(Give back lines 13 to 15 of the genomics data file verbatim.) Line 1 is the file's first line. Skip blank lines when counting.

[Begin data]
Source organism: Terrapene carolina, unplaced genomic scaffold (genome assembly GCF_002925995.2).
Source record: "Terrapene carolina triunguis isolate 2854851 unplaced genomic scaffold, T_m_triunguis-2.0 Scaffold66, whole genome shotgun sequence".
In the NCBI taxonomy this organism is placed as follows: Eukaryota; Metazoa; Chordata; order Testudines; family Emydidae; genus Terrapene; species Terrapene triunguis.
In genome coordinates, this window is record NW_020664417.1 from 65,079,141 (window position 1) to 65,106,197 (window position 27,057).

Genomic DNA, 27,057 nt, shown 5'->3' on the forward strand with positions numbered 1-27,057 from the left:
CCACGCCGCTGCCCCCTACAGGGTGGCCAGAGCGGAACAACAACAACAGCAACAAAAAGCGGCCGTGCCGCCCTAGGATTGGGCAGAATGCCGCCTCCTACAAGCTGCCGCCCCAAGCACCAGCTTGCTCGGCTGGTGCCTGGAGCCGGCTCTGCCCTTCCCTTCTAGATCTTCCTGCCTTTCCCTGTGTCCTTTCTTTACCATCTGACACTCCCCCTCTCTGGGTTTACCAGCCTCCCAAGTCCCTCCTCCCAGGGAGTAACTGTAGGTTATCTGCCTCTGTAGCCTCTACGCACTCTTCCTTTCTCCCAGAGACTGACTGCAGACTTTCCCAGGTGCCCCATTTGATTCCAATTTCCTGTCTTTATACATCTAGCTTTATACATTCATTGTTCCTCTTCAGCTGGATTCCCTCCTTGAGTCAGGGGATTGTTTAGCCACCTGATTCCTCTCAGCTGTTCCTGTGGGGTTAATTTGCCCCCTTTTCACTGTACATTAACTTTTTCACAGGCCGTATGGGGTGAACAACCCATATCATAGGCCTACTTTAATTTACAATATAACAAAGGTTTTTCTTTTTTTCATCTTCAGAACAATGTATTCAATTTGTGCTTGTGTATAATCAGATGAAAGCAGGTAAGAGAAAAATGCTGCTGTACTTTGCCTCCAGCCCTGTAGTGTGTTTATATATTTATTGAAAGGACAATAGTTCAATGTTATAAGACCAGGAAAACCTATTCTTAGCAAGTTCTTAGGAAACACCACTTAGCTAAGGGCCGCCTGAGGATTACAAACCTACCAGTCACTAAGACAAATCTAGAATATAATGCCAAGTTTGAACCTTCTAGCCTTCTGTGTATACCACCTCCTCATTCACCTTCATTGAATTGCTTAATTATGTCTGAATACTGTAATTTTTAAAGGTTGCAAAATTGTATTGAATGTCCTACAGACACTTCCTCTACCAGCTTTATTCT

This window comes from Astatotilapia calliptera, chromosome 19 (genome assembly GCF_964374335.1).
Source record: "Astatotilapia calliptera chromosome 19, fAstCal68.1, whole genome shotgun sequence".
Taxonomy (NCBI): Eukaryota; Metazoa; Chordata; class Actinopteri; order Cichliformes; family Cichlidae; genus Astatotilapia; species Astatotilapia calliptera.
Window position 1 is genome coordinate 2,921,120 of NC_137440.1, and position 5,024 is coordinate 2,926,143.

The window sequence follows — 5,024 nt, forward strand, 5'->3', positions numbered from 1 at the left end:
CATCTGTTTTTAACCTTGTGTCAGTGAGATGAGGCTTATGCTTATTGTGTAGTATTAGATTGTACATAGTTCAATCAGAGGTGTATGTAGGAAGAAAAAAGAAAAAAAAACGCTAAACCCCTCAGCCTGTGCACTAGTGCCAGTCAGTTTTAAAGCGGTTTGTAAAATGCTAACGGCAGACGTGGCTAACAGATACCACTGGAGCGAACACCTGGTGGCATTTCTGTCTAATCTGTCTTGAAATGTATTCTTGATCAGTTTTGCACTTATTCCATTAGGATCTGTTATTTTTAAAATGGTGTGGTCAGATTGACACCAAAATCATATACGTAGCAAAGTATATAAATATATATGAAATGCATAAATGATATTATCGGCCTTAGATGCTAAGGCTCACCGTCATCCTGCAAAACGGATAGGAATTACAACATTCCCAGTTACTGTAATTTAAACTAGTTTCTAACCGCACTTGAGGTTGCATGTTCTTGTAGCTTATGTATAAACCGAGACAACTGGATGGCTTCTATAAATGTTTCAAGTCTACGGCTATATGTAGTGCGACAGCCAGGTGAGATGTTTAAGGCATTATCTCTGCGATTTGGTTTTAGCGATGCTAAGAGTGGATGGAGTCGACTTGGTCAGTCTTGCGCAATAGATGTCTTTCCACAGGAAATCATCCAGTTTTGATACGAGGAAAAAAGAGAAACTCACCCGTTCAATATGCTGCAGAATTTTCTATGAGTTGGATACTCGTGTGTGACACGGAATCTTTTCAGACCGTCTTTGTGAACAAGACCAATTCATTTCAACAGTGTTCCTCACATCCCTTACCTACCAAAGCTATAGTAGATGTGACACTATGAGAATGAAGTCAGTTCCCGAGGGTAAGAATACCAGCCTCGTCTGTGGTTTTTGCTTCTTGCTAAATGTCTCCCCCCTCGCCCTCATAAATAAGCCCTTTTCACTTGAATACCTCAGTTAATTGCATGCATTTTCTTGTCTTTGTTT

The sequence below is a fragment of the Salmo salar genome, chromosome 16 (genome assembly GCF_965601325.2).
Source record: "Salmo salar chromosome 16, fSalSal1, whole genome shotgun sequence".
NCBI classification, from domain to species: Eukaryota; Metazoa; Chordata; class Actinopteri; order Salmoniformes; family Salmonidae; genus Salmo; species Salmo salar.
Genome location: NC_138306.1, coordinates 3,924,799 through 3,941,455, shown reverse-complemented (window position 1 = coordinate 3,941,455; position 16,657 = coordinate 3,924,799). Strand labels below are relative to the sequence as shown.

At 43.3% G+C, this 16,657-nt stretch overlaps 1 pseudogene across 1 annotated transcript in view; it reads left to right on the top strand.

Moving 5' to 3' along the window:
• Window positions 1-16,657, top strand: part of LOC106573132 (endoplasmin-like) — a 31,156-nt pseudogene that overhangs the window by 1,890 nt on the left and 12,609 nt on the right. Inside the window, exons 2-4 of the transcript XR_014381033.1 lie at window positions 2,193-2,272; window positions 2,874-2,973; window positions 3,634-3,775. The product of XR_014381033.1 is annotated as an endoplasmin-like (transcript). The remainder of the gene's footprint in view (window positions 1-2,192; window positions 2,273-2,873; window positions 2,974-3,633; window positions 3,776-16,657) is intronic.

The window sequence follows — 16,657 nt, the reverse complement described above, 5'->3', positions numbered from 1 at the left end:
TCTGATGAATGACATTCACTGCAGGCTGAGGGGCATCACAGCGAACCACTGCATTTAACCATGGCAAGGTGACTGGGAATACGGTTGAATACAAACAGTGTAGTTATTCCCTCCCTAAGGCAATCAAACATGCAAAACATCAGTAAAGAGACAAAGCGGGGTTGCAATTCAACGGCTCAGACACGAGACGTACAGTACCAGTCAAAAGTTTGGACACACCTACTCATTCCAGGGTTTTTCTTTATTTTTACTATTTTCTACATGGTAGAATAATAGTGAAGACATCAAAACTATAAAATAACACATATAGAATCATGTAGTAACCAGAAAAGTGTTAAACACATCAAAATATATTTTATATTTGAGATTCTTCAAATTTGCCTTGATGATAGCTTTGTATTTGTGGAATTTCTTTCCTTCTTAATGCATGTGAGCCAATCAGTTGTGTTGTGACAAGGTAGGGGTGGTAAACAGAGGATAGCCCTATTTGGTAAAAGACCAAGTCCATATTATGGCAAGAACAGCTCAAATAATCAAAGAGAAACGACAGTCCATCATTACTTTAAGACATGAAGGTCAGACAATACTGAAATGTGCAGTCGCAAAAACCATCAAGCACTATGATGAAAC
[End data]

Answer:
The sequence below is a fragment of the Salmo salar genome, chromosome 16 (genome assembly GCF_965601325.2).
Source record: "Salmo salar chromosome 16, fSalSal1, whole genome shotgun sequence".
NCBI classification, from domain to species: Eukaryota; Metazoa; Chordata; class Actinopteri; order Salmoniformes; family Salmonidae; genus Salmo; species Salmo salar.